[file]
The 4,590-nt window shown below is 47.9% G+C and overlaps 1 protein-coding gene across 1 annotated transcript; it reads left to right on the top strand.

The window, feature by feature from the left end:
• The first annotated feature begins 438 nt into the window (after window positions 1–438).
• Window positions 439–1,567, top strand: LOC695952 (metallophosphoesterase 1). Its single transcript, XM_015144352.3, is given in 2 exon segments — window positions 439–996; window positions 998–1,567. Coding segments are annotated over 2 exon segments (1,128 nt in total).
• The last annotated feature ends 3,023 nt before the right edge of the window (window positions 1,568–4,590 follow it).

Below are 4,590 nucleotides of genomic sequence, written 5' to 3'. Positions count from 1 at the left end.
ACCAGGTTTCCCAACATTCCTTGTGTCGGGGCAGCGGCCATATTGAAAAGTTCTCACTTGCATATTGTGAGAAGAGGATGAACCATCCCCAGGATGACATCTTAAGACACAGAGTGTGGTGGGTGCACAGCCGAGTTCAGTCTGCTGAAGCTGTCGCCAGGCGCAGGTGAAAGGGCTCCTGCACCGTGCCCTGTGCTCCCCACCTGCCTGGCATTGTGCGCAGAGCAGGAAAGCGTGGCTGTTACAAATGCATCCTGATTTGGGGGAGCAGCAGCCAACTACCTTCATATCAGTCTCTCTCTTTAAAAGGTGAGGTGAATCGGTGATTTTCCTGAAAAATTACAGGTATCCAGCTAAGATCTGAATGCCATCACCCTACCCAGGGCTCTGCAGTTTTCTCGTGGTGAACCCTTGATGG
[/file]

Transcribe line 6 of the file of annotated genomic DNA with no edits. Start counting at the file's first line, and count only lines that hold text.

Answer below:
Below are 4,590 nucleotides of genomic sequence, written 5' to 3'. Positions count from 1 at the left end.